Unconditional bank guarantees are sometimes used in construction contracts as security for a contractor's performance. They are seen to be useful because they provide the holder of the bank guarantee with a ready source of cash. To access that cash, all that the beneficiary has to do is to go to the relevant bank and demand the money. There is no need to show that the contractor was actually in default.
Even though default does not have to be shown before the security may be called up, the purpose of a contractor providing an unconditional bank guarantee is to secure the owner against the contractor's default. For example, if a massive defect appears in a building under construction, and the contractor does not fix it, the owner may want to access funds quickly to pay someone else to rectify the problem and get the project completed. An unconditional bank guarantee can provide a ready source of cash for this to occur.
But what if the contractor takes the view "It wasn't my fault. The defect appeared for reasons that have nothing to do with me". The contractor may feel aggrieved if the owner goes off to the bank and collects the proceeds of the unconditional bank guarantee. The contractor may feel that it has done nothing wrong, even though the owner takes a different view about where the blame lies. Why should the contractor's cash flows take a hit when it is not responsible for the damage to the building?
What happens quite commonly is that when an owner tries to call up an unconditional bank guarantee, the contractor who supplied it will race down to court and seek an injunction to restrain the owner from making or pursuing the demand. If, however, the owner has already got the money in its pocket, the contractor may seek an order that the money be frozen, so that the owner cannot use it.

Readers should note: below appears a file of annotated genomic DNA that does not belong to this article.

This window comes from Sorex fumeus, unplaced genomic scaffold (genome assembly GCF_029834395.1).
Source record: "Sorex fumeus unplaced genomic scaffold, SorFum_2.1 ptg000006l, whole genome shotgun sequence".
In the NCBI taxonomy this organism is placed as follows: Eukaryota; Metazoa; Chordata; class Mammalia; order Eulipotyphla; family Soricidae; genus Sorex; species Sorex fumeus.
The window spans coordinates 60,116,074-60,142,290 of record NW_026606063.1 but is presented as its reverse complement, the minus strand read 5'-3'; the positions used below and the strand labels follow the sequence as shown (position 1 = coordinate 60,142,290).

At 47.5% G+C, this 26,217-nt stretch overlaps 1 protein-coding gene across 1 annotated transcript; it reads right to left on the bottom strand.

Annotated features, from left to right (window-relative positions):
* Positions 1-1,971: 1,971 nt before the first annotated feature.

When the matter goes before the Court (on an urgent basis), the judge will usually have a very limited amount of evidence before him or her about the dispute, with the parties at loggerheads as to whether the contractor was in default, and whether the owner was entitled to call upon the bank guarantee. And yet the Court will be required to make a decision very quickly as to what happens to the unconditional bank guarantee and/or its proceeds pending final resolution of the matters in dispute (which may be resolved months or years later). Bank guarantees may also be for very large amounts of money - sometimes millions of pounds.
How do the courts resolve these disputes? What criteria do they apply in deciding whether to grant an injunction against an owner with an unconditional bank guarantee in its hands? To view an article which discusses these matters, please click here.
For further information, please contact Julian Bailey at [email protected] or on +44 (0)20 7367 2057.